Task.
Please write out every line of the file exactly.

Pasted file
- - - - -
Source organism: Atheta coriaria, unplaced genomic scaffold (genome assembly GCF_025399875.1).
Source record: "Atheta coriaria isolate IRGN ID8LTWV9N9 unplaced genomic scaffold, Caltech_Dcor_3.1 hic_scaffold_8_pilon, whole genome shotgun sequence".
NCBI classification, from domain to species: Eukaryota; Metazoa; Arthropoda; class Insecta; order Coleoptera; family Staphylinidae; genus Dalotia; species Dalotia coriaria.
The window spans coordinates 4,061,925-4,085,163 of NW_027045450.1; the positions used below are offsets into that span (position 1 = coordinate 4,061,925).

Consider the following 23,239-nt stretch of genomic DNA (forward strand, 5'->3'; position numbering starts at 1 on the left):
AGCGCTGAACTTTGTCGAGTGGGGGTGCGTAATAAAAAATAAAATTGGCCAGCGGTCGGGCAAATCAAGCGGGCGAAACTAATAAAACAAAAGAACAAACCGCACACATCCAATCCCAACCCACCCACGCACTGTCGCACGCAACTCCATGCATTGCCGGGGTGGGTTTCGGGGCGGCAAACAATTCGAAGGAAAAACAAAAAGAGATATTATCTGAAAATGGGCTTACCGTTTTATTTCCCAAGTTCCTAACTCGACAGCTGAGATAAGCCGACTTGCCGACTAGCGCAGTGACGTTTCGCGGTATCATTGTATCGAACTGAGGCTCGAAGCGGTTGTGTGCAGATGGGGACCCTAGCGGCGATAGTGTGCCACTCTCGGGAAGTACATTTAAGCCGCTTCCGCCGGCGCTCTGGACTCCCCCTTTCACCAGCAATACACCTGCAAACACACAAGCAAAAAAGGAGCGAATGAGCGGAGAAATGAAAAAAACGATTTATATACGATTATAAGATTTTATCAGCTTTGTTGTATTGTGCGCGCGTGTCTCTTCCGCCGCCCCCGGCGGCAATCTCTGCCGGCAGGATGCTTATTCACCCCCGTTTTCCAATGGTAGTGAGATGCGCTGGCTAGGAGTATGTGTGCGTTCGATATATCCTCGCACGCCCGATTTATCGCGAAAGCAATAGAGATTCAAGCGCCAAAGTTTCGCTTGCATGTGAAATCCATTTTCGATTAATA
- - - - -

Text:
Source organism: Atheta coriaria, unplaced genomic scaffold (genome assembly GCF_025399875.1).
Source record: "Atheta coriaria isolate IRGN ID8LTWV9N9 unplaced genomic scaffold, Caltech_Dcor_3.1 hic_scaffold_8_pilon, whole genome shotgun sequence".
NCBI classification, from domain to species: Eukaryota; Metazoa; Arthropoda; class Insecta; order Coleoptera; family Staphylinidae; genus Dalotia; species Dalotia coriaria.
The window spans coordinates 4,061,925-4,085,163 of NW_027045450.1; the positions used below are offsets into that span (position 1 = coordinate 4,061,925).

Consider the following 23,239-nt stretch of genomic DNA (forward strand, 5'->3'; position numbering starts at 1 on the left):
AGCGCTGAACTTTGTCGAGTGGGGGTGCGTAATAAAAAATAAAATTGGCCAGCGGTCGGGCAAATCAAGCGGGCGAAACTAATAAAACAAAAGAACAAACCGCACACATCCAATCCCAACCCACCCACGCACTGTCGCACGCAACTCCATGCATTGCCGGGGTGGGTTTCGGGGCGGCAAACAATTCGAAGGAAAAACAAAAAGAGATATTATCTGAAAATGGGCTTACCGTTTTATTTCCCAAGTTCCTAACTCGACAGCTGAGATAAGCCGACTTGCCGACTAGCGCAGTGACGTTTCGCGGTATCATTGTATCGAACTGAGGCTCGAAGCGGTTGTGTGCAGATGGGGACCCTAGCGGCGATAGTGTGCCACTCTCGGGAAGTACATTTAAGCCGCTTCCGCCGGCGCTCTGGACTCCCCCTTTCACCAGCAATACACCTGCAAACACACAAGCAAAAAAGGAGCGAATGAGCGGAGAAATGAAAAAAACGATTTATATACGATTATAAGATTTTATCAGCTTTGTTGTATTGTGCGCGCGTGTCTCTTCCGCCGCCCCCGGCGGCAATCTCTGCCGGCAGGATGCTTATTCACCCCCGTTTTCCAATGGTAGTGAGATGCGCTGGCTAGGAGTATGTGTGCGTTCGATATATCCTCGCACGCCCGATTTATCGCGAAAGCAATAGAGATTCAAGCGCCAAAGTTTCGCTTGCATGTGAAATCCATTTTCGATTAATA